Using Maps as Automotive Sensors
Driver Assistance and Awareness Applications
GNSS is all about positioning, sure. But for most automotive applications we need a map to help make sense of the GNSS data. A mapbase, however, can be more than a static background for location. Applied dynamically, map data can act as a sensor, providing context and situation awareness to in-vehicle systems and drivers.
Accurate real-time positioning is a necessary condition for many land transportation applications. But positioning alone cannot ensure successful and safer navigation, let alone higher-order driver assistance and awareness applications. The most common accessory to positioning is a map database — of more or less sophisticated design with greater or lesser data content and granularity.
Another resource and tool for navigation, route guidance, and advanced assistive systems is the application of geometrical principles to the positioning and mapbase data to anticipate or project upcoming conditions and events along a route.
This article introduces the map database as a sensor in driver assistance and awareness applications, which begin with a map-matched position and then look ahead from that position to determine the most likely driving path (MLP). From this calculation, we can support assistance and awareness applications such as curve speed warning, predictive adaptive front lighting systems, adaptive cruise control, and forward collision warning.
We will explore the role of MLP in these applications as well as its use in modifying route guidance instructions and map-matched positions. Finally, this article will also take up the question of map requirements and the navigation system interface needed for such applications.
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Driver Assistance, Awareness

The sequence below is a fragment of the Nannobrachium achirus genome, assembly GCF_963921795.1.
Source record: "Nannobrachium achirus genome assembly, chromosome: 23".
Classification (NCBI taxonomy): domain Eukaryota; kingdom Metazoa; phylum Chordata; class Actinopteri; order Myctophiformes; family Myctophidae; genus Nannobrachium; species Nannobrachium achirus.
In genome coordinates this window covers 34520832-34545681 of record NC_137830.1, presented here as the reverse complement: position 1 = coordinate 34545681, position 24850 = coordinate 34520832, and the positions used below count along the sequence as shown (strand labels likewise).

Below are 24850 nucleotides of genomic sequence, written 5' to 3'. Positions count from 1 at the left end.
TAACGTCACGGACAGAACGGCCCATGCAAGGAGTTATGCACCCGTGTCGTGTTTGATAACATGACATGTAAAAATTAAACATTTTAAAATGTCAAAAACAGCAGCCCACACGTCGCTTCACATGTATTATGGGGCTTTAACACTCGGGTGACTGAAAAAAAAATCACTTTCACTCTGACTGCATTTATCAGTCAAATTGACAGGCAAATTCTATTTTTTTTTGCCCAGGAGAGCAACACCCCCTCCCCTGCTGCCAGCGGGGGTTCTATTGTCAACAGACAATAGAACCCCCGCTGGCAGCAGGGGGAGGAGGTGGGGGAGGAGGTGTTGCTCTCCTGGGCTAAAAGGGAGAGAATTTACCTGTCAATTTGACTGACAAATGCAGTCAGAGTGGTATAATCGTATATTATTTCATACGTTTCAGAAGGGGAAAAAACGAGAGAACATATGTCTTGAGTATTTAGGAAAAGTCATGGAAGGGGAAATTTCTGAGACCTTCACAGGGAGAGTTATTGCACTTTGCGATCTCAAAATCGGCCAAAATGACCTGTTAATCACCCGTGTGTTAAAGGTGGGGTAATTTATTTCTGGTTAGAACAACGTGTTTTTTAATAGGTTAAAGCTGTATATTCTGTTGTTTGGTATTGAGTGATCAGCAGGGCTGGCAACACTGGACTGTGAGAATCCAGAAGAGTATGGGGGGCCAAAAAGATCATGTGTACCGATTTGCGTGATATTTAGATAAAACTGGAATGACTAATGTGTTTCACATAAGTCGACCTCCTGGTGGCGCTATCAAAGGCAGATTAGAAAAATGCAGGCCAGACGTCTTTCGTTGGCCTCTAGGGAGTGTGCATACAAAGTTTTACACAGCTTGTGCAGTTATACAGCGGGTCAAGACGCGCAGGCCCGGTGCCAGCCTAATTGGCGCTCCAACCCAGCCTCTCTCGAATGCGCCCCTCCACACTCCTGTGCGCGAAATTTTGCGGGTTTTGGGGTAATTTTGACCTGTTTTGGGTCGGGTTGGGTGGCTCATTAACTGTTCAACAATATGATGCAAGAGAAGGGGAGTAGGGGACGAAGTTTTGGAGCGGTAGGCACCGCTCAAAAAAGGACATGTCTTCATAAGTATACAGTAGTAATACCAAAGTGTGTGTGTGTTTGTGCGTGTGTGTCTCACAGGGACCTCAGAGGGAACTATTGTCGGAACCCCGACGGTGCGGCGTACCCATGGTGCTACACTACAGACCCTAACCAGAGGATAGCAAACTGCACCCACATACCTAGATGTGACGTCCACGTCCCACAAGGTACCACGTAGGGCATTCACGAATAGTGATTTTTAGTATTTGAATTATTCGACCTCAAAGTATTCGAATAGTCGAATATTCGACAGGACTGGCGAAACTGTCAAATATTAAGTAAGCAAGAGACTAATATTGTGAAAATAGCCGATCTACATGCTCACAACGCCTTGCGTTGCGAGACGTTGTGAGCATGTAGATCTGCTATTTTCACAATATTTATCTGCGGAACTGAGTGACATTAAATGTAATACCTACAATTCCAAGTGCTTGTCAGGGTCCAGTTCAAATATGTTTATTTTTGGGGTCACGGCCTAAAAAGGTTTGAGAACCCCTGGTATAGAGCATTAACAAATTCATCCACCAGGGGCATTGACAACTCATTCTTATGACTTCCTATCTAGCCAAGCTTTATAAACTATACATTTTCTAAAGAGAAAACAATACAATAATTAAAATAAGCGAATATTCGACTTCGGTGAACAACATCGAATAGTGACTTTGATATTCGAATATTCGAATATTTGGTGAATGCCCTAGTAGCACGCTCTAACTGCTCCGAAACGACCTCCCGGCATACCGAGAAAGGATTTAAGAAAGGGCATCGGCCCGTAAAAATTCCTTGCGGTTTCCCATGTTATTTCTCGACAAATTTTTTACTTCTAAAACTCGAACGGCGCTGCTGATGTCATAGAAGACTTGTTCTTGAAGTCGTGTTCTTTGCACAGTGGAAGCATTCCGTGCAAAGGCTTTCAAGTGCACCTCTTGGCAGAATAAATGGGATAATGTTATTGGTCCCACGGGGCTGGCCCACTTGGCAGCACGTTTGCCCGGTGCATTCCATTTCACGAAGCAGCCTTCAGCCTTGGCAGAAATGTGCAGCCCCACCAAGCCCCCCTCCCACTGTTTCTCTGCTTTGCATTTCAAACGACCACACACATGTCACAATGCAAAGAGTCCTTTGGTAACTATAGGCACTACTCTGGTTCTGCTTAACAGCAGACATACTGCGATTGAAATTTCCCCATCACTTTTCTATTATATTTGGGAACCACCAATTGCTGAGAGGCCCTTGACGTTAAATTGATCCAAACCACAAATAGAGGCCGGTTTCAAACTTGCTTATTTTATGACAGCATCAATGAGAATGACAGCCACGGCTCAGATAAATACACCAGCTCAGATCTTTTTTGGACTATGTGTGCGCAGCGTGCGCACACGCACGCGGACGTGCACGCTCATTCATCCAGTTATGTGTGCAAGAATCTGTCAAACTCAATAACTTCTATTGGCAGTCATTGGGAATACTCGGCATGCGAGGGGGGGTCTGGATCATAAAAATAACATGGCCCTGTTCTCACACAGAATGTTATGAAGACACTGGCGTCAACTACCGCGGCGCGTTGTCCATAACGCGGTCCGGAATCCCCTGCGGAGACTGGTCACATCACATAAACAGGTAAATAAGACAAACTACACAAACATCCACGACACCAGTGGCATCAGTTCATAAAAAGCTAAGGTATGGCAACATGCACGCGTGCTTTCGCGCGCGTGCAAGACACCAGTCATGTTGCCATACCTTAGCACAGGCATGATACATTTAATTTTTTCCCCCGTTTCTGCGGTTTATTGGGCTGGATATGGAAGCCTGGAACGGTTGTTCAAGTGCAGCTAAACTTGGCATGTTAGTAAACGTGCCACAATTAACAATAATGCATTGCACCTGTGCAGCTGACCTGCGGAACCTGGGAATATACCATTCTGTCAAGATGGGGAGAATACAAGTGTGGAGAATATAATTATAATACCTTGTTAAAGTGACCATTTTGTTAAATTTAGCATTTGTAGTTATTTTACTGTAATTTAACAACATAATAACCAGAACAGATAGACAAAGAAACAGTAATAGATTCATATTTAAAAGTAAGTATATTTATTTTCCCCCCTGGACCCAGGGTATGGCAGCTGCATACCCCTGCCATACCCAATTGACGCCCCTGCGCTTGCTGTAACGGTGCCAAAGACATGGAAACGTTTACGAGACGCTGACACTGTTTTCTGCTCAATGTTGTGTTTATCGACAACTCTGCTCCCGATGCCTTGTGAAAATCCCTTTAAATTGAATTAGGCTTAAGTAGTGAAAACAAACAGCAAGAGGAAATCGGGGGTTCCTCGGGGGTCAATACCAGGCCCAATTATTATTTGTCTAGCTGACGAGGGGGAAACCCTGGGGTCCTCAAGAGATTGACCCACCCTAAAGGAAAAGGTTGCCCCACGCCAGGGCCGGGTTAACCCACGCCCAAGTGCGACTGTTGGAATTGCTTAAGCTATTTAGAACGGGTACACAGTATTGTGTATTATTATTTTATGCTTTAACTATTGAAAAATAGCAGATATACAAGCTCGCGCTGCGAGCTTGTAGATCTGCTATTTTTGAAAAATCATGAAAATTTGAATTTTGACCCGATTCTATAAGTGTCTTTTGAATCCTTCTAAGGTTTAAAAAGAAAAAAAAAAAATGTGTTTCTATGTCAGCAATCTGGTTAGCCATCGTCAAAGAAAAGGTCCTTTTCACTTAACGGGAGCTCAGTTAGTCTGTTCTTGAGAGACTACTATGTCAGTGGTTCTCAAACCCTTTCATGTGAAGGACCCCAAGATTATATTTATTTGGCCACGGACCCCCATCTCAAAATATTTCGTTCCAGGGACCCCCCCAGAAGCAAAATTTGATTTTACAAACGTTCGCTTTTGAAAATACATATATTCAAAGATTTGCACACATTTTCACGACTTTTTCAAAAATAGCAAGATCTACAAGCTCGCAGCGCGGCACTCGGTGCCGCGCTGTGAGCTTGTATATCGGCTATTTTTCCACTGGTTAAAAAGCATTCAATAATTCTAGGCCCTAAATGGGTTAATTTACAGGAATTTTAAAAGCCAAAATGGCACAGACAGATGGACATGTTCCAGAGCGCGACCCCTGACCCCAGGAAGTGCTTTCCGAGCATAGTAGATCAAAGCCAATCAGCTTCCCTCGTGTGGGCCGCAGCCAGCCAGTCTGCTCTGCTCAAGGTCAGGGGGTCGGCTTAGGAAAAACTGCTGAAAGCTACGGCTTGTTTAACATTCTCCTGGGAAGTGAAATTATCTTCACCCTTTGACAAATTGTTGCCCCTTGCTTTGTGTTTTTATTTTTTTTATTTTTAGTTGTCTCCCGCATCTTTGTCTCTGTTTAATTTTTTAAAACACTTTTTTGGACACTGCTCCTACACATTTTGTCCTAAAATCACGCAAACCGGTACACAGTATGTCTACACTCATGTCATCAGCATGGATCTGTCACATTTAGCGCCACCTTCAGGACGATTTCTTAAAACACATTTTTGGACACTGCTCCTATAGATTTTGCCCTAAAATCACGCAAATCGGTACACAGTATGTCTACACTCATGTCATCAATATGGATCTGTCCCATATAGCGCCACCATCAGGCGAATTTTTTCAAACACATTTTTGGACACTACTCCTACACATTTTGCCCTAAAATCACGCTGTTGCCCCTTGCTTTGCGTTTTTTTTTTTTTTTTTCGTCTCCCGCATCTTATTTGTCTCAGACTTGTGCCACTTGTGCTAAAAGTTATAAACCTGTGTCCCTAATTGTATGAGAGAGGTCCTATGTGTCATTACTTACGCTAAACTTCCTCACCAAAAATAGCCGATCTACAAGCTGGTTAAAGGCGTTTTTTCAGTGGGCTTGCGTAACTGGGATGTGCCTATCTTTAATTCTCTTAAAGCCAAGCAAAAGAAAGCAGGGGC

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Land Vehicle Navigation
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Map Database as a Sensor
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Map database errors can arise in such road scenarios as merging, road connections (overpasses), divided/undivided roads, and mountains areas In order to optimally use the map database, such error sources should be defined and modeled. Furthermore, inclusion of additional information such as height or elevation could extend the usage of the map for other automotive applications. From a commercialization perspective, it is recommended to standardize the navigation system interface.
For the complete story, including figures, graphs, and images, please download the PDF of the article, above.
Author ProfilesFaroog Ibrahim is an algorithm and controls technical professional for the Driver Awareness Systems Department at Visteon Corporation, Michigan, USA. Born in Jordan, he holds a doctorate of engineering degree from the University of Detroit Mercy (USA/MI) with a major in electrical/electronic engineering. His areas of expertise include adaptive cruise control, path prediction, curve speed warning, predictive adaptive front lighting, land vehicle navigation, forward collision warning, estimation, and sensor fusion.
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